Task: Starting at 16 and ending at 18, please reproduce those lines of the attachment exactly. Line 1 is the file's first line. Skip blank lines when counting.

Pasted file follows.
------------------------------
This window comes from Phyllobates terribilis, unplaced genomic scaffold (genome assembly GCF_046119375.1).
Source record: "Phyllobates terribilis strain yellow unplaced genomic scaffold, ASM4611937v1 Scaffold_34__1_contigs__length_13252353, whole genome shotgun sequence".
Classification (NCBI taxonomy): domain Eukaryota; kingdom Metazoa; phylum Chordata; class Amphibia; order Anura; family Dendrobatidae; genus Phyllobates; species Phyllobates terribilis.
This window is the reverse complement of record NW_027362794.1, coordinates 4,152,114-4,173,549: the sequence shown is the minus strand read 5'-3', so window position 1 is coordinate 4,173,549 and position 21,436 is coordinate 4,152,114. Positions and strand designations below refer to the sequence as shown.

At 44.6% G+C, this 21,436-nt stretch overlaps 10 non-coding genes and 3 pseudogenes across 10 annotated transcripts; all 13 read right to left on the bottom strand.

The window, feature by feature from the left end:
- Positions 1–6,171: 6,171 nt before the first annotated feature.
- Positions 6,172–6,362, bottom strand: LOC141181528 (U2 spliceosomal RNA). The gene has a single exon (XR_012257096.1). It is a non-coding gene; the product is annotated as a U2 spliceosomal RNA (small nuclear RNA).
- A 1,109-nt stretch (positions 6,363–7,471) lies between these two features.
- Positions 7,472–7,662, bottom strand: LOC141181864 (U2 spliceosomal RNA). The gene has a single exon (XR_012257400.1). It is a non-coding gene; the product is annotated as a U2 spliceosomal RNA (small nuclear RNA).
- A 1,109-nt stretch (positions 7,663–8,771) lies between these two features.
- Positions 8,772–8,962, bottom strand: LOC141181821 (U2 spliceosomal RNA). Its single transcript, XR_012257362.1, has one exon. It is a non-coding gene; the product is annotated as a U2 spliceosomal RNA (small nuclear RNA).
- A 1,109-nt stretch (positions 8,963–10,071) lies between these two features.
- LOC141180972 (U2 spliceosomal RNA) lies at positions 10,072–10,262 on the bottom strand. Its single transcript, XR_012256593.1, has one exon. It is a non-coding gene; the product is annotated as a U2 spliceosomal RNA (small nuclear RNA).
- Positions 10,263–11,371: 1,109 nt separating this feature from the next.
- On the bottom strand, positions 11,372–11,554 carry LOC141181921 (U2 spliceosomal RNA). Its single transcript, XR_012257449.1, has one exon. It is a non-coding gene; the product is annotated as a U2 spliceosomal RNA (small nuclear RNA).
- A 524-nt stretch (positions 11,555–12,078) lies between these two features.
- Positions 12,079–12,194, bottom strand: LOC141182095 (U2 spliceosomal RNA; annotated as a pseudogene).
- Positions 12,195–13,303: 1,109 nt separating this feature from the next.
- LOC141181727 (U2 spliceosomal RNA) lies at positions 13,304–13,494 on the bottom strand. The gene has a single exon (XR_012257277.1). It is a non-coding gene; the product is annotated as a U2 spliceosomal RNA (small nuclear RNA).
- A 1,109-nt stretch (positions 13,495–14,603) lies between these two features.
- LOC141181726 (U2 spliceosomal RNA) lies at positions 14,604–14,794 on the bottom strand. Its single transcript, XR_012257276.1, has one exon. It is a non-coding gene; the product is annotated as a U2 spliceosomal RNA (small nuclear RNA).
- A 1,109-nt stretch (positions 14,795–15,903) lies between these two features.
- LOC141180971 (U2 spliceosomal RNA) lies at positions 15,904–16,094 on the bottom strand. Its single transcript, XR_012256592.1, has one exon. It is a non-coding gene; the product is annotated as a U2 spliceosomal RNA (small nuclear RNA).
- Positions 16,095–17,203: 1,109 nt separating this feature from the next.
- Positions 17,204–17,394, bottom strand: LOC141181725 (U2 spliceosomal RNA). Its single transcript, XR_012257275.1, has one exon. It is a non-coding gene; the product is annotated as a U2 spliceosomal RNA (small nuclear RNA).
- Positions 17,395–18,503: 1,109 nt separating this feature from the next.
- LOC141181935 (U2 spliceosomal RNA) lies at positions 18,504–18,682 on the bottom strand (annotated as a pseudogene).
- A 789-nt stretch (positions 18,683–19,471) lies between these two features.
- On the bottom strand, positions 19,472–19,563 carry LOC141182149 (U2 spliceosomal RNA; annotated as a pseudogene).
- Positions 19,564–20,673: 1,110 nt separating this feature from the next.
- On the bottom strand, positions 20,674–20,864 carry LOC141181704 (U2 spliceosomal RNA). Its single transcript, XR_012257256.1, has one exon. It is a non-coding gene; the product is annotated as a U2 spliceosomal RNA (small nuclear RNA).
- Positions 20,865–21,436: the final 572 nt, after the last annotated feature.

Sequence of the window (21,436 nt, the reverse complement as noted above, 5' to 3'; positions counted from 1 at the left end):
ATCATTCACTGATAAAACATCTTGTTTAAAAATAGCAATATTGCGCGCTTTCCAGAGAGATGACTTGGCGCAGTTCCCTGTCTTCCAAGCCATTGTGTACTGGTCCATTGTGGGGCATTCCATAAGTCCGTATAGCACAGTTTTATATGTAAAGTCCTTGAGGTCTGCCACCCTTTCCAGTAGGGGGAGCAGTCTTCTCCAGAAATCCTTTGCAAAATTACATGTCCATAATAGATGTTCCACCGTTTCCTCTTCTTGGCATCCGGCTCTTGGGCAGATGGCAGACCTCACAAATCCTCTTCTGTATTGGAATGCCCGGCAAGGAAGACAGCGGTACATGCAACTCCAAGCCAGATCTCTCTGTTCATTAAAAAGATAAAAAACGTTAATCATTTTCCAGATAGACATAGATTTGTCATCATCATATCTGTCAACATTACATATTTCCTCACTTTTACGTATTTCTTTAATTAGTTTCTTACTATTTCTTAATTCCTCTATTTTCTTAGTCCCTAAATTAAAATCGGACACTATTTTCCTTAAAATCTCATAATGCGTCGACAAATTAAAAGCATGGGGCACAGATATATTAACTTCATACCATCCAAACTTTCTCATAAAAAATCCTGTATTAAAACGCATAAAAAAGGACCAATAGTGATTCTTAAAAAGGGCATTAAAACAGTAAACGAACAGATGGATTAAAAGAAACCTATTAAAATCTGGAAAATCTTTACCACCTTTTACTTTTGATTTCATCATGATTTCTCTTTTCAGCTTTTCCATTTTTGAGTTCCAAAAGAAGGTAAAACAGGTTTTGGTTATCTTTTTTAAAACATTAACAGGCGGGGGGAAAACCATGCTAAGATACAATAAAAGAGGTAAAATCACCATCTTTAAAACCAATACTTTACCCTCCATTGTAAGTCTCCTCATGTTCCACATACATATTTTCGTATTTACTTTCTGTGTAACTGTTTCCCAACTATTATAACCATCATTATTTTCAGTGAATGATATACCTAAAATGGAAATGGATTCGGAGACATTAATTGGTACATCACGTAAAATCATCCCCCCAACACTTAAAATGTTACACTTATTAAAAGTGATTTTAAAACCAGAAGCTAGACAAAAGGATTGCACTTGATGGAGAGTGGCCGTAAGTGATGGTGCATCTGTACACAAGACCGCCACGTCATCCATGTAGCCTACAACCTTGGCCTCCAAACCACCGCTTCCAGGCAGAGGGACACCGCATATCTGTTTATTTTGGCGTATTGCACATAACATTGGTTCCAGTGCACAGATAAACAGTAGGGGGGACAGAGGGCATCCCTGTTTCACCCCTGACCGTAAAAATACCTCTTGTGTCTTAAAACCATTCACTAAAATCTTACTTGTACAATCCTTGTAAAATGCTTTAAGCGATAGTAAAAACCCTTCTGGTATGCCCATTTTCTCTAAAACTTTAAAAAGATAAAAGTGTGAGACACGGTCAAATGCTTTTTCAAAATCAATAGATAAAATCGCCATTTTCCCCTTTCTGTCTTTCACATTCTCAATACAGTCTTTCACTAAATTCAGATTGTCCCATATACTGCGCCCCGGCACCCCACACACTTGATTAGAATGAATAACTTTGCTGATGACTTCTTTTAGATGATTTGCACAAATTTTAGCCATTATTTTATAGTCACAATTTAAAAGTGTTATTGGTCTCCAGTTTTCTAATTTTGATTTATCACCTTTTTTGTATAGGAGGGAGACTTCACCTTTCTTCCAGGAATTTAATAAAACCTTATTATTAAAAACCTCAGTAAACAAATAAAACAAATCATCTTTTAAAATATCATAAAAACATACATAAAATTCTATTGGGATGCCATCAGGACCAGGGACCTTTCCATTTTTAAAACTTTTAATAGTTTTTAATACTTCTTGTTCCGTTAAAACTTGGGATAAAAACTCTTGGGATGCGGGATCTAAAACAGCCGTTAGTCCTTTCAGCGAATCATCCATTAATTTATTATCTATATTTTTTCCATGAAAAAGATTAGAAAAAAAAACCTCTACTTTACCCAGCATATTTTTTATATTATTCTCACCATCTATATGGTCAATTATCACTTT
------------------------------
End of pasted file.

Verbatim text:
- On the bottom strand, positions 11,372–11,554 carry LOC141181921 (U2 spliceosomal RNA). Its single transcript, XR_012257449.1, has one exon. It is a non-coding gene; the product is annotated as a U2 spliceosomal RNA (small nuclear RNA).
- A 524-nt stretch (positions 11,555–12,078) lies between these two features.
- Positions 12,079–12,194, bottom strand: LOC141182095 (U2 spliceosomal RNA; annotated as a pseudogene).